Though often too generic for its own good, Just Beyond is a solid TV show rooted in the world of R.L. Stine.
R.L. Stine is best known for those iconic Goosebumps books, but those aren’t the only stories he’s written over the years. That used to be easy to forget about, but the entertainment landscape of 2021 has reaffirmed this longstanding truth. Thanks to titles like Stranger Things popularizing youth-friendly horror in modern pop culture, a series of recent adaptations of Stine’s other works (which fit into that mold nicely) has reminded us all of just how many different projects Stine has written for over the years.
Following a trio of R-rated film adaptations of his Fear Street novels this past summer, Disney+ has now delivered a kid-friendly TV show based on Stine’s Boom! Comics series Just Beyond. Both these graphic novels and the new small-screen program serve as a Twilight Zone for kids, serving up a host of standalone spooky stories covering all kinds of fixtures of horror storytelling ranging from witches to aliens to ghosts. None of it breaks the mold or proves revolutionary, but it does provide a welcome reminder of why Stine and adaptations of his work have proven enduringly popular.
Throughout his career in kid-oriented literature, Stine has never embraced gore or dismembered body parts to generate scares. Instead, he’s tapped into universal fears specific to adolescents like social ostracization or feeling disconnected from your parents to serve as the lynchpin for his own campfire stories. Just Beyond clings to that approach nicely, as seen in its debut episode, “Leave Them Kids Alone,” which focuses on a teenage girl, Veronica (McKenna Grace), getting sent to a boarding school to correct her rebellious streak.
Told from the perspective of Veronica, Just Beyond smartly frames overly controlling adults who don’t like to hear kids question the system something as intimidating as any movie monster. Even before the eventual sci-fi twist to explain why every girl at this school is so perfectly perfect comes into play, “Leave Them Kids Alone” is already a nightmare about youngsters fighting back against adults enamored with conformity. This installment nicely establishes both what is and isn’t scary within the confines of the rest of the season as well the show’s welcome penchant for letting creepy scenes play out without forcing in a gag to undercut the atmosphere.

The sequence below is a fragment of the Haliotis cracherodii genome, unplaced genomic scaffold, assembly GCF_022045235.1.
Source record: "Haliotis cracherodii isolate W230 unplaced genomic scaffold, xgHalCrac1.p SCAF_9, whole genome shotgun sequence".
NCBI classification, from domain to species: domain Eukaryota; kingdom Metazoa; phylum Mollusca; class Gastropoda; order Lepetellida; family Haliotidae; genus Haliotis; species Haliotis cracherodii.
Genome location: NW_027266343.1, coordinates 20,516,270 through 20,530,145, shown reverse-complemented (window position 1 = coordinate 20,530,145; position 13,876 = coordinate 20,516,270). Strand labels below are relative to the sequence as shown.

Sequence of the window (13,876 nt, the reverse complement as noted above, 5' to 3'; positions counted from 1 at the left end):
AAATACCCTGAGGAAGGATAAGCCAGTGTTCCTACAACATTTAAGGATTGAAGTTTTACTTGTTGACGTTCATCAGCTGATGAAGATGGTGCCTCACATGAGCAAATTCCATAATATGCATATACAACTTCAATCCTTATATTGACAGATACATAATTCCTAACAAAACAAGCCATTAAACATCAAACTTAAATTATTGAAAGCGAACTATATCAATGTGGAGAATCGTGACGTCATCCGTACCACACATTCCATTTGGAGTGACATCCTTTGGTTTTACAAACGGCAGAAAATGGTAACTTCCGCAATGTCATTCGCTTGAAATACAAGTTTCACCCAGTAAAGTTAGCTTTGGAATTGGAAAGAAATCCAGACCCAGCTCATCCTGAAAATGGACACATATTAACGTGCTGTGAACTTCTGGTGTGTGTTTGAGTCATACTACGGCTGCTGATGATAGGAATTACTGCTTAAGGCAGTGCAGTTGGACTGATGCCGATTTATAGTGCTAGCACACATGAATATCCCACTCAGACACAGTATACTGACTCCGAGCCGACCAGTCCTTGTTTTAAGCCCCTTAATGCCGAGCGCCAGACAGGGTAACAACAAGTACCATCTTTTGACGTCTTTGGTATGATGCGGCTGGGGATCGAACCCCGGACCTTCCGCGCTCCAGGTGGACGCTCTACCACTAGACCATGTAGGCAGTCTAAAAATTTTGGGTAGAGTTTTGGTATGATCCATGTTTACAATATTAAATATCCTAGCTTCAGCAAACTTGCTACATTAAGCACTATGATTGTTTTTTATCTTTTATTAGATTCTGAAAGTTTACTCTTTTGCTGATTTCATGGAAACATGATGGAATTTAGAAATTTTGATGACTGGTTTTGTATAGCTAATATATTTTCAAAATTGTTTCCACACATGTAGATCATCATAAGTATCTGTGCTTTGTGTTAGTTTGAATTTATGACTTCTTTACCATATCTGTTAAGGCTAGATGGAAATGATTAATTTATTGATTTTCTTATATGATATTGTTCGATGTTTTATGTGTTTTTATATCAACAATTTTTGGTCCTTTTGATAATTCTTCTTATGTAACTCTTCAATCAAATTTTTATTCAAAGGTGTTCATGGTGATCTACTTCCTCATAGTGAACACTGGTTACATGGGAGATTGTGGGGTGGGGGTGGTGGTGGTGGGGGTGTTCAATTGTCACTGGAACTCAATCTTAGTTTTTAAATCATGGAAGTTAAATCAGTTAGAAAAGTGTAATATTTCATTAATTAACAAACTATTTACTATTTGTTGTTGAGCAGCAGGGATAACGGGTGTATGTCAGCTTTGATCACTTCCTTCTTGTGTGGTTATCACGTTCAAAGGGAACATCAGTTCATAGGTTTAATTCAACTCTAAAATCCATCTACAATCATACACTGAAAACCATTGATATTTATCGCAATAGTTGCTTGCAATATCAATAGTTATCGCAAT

From there, it works fine as a pleasant Halloween diversion for younger viewers, even if it’s a show not conducive to binge-watching. Despite dropping all eight of the first season’s episodes at once, this horror program grows repetitive even watching just three episodes in a row. Almost immediately, the very similar story structure and dialogue rhythms of each installment become apparent. Anyone who chooses to indulge in this show all at once will find the sense of suspense, the ingredient that should drive even kid-friendly scares, dissipating rather quickly.
Also becoming apparent from watching multiple episodes in rapid succession is the lack of visual variety in individual Just Beyond episodes. A variety of directors (including Marc Webb, David Katzenberg, and Ryan Zaragoza) are behind individual installments of this season while the genres shift between sci-fi horror supernatural horror, among others. Unfortunately, neither the variation in filmmakers nor genres inspire the show to look very different from one episode to the next.
Making a TV show where each episode is its own self-contained story would seem like an opportunity to cut loose and inject the stories with distinct visual panaches. Instead, Just Beyond settles for uniformity in its cinematography, a wasted opportunity for both reinforcing the identity of individual episodes and coming up with new ways to scare young viewers.
On a more positive note, one thing I enjoyed seeing was how the scares are directly rooted in what kids today would find scary. My expectations going into this program were that the various monsters and frights would either evoke R.L. Stine’s classic works or vintage movie monsters for the sake of delivering some nostalgia. Instead, the proceedings largely stick to a horror visual language rooted in what Generation Z and younger finds eerie, particularly in the fourth episode, “My Monster,” which concerns a teenage girl being haunted by a Slender Man lookalike.
Some of the more offbeat references to broader pop culture also help give Just Beyond a unique flavor, particularly a first episode that finds a fun way to use Green Day’s “She’s a Rebel” as a critical plot detail. And then there’s the second episode, which finds time to not only feature Tim Heidecker as a hopelessly uncool suburban dad but also for a cameo from Too Many Cooks killer William Tokarsky. The individual installments of Just Beyond could’ve withstood an extra dose of distinct personality, but the charms that do lie within will please the target demo R.L. Stine’s works have always resonated with.
Just Beyond is now available on Disney Plus.